But Not By The People

Commodus resurrected a tradition of outdoing the previous Emperor in spectacle and generosity (not hard for him, as Marcus Aurelius was a Stoic). But this lead to an explosion in the bonus given to the Praetorian Guards every time a new Emperor took office. The Praetorians became the final word on who would become Emperor. At the Empire's lowest ebb, the throne of Rome was even auctioned off by the Praetorians to a businessman named Didius Julianus. His reign lasted 66 days.

What's In A Name?
The naming of Maximus has significance and reflects history - there were several Roman generals throughout the Empire's history by that name (none, as was origianlly in the script, by the name of Narcissus (shudder). The Gladiator moniker, The Spaniard, also has meaning -Spain's governors, generals and natives played a continuous part in Rome's history. In particular, in 383, a Spanish officer by the name of Magnus Maximus (loosely translated - 'The Greatest Great') took over the western Empire as its new emperor, with the title Magnus Maximus Augustus (The Most Exalted (Godhead Implied) Greatest Great) much to the consternation of the incumbent Theodosius. Maximus was eventually executed in 388, his son Flavius also put to death. Another general by the name of Maximinus also claimed the throne in 235. He was distinguished by being a giant (reputedly 8 ft tall) being able to lift a man in each hand and outrun a horse. Bags meeting him in a German forest.

Surely They Made This Stuff Up?

The end of the film has a touch of the unbelievable about it. A Roman Emperor, fighting a Gladiator in the Collisseum? Ridiculous! You'd think. You'd be right that it's ridiculous, but so is making a horse a Senator, like Caligula did. Or using the smell of camels as a weapon of war, like Claudius did in Britain. Or even killing an entire town that surrendered its siege (14,000 inhabitants) like Julius Caesar did. The Emperor Commodus was officially recorded as fighting in the Colliseum 734 times. He wasn't a brilliant swordsman - it's just that his 'opponents' were armed with leaden swords.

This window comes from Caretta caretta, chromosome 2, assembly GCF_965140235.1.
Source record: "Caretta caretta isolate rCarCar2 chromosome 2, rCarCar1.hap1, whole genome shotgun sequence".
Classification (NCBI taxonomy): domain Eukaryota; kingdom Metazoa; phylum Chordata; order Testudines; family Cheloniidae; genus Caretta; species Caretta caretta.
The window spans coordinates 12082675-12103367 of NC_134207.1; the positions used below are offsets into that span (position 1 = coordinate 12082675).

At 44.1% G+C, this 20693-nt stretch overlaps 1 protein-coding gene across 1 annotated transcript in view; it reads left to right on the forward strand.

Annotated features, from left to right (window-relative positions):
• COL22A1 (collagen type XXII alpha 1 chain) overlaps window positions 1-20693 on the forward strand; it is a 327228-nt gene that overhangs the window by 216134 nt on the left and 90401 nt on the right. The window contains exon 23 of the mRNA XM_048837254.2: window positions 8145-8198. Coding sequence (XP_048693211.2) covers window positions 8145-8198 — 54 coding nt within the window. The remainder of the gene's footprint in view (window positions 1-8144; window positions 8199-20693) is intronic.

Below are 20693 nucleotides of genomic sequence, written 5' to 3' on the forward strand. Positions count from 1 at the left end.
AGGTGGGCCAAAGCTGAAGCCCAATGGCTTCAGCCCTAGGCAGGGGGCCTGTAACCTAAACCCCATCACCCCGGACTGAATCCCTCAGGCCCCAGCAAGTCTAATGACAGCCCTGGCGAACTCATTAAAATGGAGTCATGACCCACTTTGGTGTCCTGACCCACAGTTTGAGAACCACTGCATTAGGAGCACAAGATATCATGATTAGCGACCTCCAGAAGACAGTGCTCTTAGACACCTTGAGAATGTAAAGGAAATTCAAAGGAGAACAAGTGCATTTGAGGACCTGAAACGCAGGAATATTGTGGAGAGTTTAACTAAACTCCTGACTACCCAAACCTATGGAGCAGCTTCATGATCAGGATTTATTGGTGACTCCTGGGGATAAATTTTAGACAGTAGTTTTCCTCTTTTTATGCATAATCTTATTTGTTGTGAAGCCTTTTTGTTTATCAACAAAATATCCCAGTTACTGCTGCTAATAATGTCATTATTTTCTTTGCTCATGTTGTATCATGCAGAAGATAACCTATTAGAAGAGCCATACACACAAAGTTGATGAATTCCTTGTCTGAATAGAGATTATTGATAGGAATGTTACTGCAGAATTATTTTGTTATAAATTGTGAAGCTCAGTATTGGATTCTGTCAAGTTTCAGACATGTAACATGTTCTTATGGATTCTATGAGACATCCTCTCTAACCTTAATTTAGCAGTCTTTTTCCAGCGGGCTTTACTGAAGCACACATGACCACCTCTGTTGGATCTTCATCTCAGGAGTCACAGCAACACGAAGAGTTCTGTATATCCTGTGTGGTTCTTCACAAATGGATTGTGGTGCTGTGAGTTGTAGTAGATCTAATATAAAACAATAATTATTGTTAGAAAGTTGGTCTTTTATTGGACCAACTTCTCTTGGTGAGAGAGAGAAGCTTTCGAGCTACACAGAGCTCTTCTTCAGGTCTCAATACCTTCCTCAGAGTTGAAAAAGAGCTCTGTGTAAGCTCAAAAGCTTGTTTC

Not True, But It Is Authentic

Gladiator is NOT a true story, but it is highly authentic. Ridley Scott has long been associated with having an idiosyncratic vision. Readers of Do Androids Dream Of Electric Sheep will attest to a story very different to the film of Blade Runner (oh, just for the record... Deckard, never, at any point, ever, has any notions of being a replicant). Gladiator is remarkable in that authenticity is the strongest design element. Only a few details are incorrect, and none glaringly so. Even Scott's interpretation of the Roman afterlife - The Elysian Fields, smacks of authenticity. Whilst those of us familiar with the film The Fall Of The Roman Empire and the TV series, 'I, Claudius' (Derek Jacobi, wowed critics with his stuttering Claudius, stars in Gladiator in a running gag for Claudius fans) will see obvious visual and metaphorical similarities, we won't see a modern world view imposed, as in Titanic (teeny hearthrob love, poor guy can mix it with rich people) and Spartacus (Christians-as-good-guy, anti slavery stance totally at odds with recorded history).

I'm Spartacus! No, I'm Spartacus!
In fact, whilst Spartacus remains the last great Roman epic before Gladiator, it pales in comparison. In ancient times, slavery was a way of life for all people. If you lost in battle, you became a slave. In fact slavery, (whilst not essentially a good thing - obviously - just checking in for any nutball out there) was one of the major factors in disseminating ideas and information, more so than trade. The fruit of war was slavery, but slaves became nannies, became teachers, advisors, and even helped run the government as civil servants. An example - our days of the week come from the mixing of Greek, Gallic, Roman, Scandinavian, Gothic and Celtic cultures due primarily - to slavery.

Civilised? Who, us?
The great themes of Rome are all contained within its story, touched on with elegant efficiency. The film is also an awesome blood and guts spectacle, that reminds us, no matter how 'civilized' we are, there's always a bloodthirsty member of the mob just waiting to get out. The key to Gladiator's success is that its themes come from history, and these themes still apply today. When you try the other way round, it doesn't quite work. Hopefully a few of Ridley Scott's colleagues will follow his lead.

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* Oscar Hillerstrom often writes for sydneytribe.com.au - a cool website